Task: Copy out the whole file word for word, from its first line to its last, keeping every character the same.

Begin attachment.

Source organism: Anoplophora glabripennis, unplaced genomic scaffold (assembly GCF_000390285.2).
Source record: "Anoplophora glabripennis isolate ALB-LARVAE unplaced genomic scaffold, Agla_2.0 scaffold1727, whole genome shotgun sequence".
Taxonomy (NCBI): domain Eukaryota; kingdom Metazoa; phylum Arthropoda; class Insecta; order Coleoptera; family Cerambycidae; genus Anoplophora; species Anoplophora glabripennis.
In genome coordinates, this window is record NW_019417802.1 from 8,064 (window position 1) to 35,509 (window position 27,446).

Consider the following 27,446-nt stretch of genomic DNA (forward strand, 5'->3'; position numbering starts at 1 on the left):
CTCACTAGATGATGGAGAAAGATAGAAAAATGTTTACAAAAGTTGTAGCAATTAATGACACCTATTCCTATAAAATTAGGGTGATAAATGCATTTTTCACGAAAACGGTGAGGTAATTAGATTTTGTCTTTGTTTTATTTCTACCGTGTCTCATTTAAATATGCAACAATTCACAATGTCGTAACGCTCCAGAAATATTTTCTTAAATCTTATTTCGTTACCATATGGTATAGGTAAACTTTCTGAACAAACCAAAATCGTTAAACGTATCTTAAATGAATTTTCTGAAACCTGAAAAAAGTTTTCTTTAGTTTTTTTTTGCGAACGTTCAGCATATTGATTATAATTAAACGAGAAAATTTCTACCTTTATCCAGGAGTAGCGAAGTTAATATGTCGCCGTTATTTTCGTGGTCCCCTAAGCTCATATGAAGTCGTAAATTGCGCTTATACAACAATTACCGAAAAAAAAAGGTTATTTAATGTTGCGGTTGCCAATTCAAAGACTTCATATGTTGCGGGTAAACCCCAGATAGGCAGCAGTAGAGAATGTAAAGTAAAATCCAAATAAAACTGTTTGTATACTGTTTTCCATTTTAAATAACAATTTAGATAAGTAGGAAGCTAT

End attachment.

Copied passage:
Source organism: Anoplophora glabripennis, unplaced genomic scaffold (assembly GCF_000390285.2).
Source record: "Anoplophora glabripennis isolate ALB-LARVAE unplaced genomic scaffold, Agla_2.0 scaffold1727, whole genome shotgun sequence".
Taxonomy (NCBI): domain Eukaryota; kingdom Metazoa; phylum Arthropoda; class Insecta; order Coleoptera; family Cerambycidae; genus Anoplophora; species Anoplophora glabripennis.
In genome coordinates, this window is record NW_019417802.1 from 8,064 (window position 1) to 35,509 (window position 27,446).

Consider the following 27,446-nt stretch of genomic DNA (forward strand, 5'->3'; position numbering starts at 1 on the left):
CTCACTAGATGATGGAGAAAGATAGAAAAATGTTTACAAAAGTTGTAGCAATTAATGACACCTATTCCTATAAAATTAGGGTGATAAATGCATTTTTCACGAAAACGGTGAGGTAATTAGATTTTGTCTTTGTTTTATTTCTACCGTGTCTCATTTAAATATGCAACAATTCACAATGTCGTAACGCTCCAGAAATATTTTCTTAAATCTTATTTCGTTACCATATGGTATAGGTAAACTTTCTGAACAAACCAAAATCGTTAAACGTATCTTAAATGAATTTTCTGAAACCTGAAAAAAGTTTTCTTTAGTTTTTTTTTGCGAACGTTCAGCATATTGATTATAATTAAACGAGAAAATTTCTACCTTTATCCAGGAGTAGCGAAGTTAATATGTCGCCGTTATTTTCGTGGTCCCCTAAGCTCATATGAAGTCGTAAATTGCGCTTATACAACAATTACCGAAAAAAAAAGGTTATTTAATGTTGCGGTTGCCAATTCAAAGACTTCATATGTTGCGGGTAAACCCCAGATAGGCAGCAGTAGAGAATGTAAAGTAAAATCCAAATAAAACTGTTTGTATACTGTTTTCCATTTTAAATAACAATTTAGATAAGTAGGAAGCTAT